• The $serviceUrl[WEATHER]} looks up the <service><url> for the <service><role>WEATHER. This is a implemented as rewrite function and is another custom extension point.
  • The {path=**} extracts zero or more values for the 'path’ parameter from the matched URL.
  • The {**} extracts any “unused” parameters and uses them as query parameters.


Rewrites rules can be global and local to the service they are defined in. After Apache Knox 0.6.0 all the rewrites rules are local unless they are explicitly defined as global.

To define global rules use the property '' in 'gateway-site.xml' that takes a list of services whose rewrite rules are made global. for. e.g.


Note: Rewrite rules rules for these services "NAMENODE","JOBTRACKER", "WEBHDFS", "WEBHCAT", "OOZIE", "WEBHBASE", "HIVE", "RESOURCEMANAGER" are global by default.

If you want to define a single rule to be scoped inside a global rewrite rules you can do so by using the attribute 'scope' e.g.

    <!-- Limit the scope of this rule just to WEBHDFS service -->
    <rule dir="OUT" scope="WEBHDFS" name="WEBHDFS/webhdfs/outbound" pattern="hdfs://*:*/{path=**}?{**}">
        <rewrite template="{$frontend[url]}/webhdfs/v1/{path=**}?{**}"/>


Rewrite rules can be applied to inbound (requests going to the Gateway - from browser, curl etc.) or outbound (response going from the Gateway towards browser) requests/responses. The direction is indicated by the "dir" attribute

<rule dir="IN">

The possible values are IN and OUT for inbound and outbound requests.


Flows are the logical AND, OR, ALL operators on the rules. So, a rewrite rule could match a pattern A OR pattern B, a rule could match a pattern A AND pattern B, a rule could match ALL the given patterns.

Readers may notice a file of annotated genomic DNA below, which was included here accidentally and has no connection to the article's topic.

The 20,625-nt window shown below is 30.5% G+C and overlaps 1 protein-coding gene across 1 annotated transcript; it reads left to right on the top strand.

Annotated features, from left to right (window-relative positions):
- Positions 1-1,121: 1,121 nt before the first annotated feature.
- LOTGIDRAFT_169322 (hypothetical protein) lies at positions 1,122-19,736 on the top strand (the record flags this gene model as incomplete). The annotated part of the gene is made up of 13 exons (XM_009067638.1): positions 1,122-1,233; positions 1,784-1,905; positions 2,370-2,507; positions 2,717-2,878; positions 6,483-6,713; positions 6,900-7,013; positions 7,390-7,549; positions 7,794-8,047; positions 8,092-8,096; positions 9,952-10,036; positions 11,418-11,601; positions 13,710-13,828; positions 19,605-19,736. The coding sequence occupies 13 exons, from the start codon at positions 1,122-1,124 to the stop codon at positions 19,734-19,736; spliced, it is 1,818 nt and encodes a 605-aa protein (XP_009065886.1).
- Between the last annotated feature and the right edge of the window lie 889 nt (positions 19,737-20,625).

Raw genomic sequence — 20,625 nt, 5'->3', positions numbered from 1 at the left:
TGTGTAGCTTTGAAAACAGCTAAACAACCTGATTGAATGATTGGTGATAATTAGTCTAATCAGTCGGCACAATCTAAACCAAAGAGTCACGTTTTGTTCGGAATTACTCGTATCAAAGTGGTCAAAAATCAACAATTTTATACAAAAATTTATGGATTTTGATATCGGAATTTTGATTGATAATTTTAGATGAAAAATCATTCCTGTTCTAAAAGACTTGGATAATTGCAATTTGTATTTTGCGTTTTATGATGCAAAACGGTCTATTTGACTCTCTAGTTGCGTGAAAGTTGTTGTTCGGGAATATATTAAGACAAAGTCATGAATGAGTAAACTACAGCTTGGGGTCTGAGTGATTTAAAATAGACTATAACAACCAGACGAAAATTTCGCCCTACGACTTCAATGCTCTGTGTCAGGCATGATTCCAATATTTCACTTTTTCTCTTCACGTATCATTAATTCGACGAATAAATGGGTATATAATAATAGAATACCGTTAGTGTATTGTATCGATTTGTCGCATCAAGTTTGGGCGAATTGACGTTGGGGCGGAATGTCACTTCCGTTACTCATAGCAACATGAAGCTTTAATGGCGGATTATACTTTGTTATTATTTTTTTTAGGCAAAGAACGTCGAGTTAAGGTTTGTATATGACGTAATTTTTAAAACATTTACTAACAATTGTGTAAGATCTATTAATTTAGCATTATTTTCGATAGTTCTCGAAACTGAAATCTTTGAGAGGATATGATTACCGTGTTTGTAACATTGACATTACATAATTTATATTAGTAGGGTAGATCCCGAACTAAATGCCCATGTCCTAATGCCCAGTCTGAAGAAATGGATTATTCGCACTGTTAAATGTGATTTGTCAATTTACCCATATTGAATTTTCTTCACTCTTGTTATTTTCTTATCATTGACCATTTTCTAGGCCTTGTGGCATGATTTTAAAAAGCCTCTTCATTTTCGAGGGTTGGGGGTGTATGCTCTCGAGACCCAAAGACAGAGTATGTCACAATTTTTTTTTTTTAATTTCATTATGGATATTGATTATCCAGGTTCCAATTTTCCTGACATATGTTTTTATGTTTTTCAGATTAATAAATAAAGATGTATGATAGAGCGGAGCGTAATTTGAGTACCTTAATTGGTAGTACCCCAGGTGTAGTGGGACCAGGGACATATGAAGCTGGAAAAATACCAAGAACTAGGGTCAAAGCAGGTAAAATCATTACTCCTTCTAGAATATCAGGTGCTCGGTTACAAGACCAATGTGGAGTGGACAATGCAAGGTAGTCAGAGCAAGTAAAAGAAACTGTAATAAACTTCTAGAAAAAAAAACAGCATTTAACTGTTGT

Valid flow values are:

  • OR
  • AND
  • ALL

e.g. OR (match )

<rule name="test-rule-with-complex-flow" flow="OR">
    <match pattern="*://*:*/~/{path=**}?{**}">
        <rewrite template="test-scheme-output://test-host-output:777/test-path-output/test-home/{path}?{**}"/>
    <match pattern="*://*:*/{path=**}?{**}">
        <rewrite template="test-scheme-output://test-host-output:42/test-path-output/{path}?{**}"/>

Rewrite Variables

These variables can be used with the rewrite function.


Username of authenticated user

	<rule name="OOZIE/oozie/user-name">
        <rewrite template="{$username}"/>


  <rule dir="OUT" name="NODEUI/node/static" pattern="/static/{**}">
    <rewrite template="{$frontend[url]}/node/static/{**}?host={$inboundurl[host]}"/>


    <rule name="hdfs-addr">
        <rewrite template="hdfs://{$serviceAddr[NAMENODE]}"/>


    <rule name="nn-host">
        <rewrite template="{$serviceHost[NAMENODE]}"/>


    <rule name="OOZIE/oozie/name-node-url">
        <rewrite template="hdfs://{$serviceMappedAddr[NAMENODE]}"/>




    <match pattern="{path=**}">
            <rewrite template="{$serviceMappedUrl[NAMENODE]}/{path=**}"/>


    <rule name="nn-path">
        <rewrite template="{$servicePath[NAMENODE]}"/>


    <rule name="hdfs-path">
        <match pattern="{path=**}"/>
        <rewrite template="hdfs://{$serviceHost[NAMENODE]}:{$servicePort[NAMENODE]}/{path=**}"/>


<rule dir="IN" name="NODEUI/logs" pattern="*://*:*/**/node/logs/?{host}?{port}">
    <rewrite template="{$serviceScheme[NODEUI]}://{host}:{port}/logs/"/>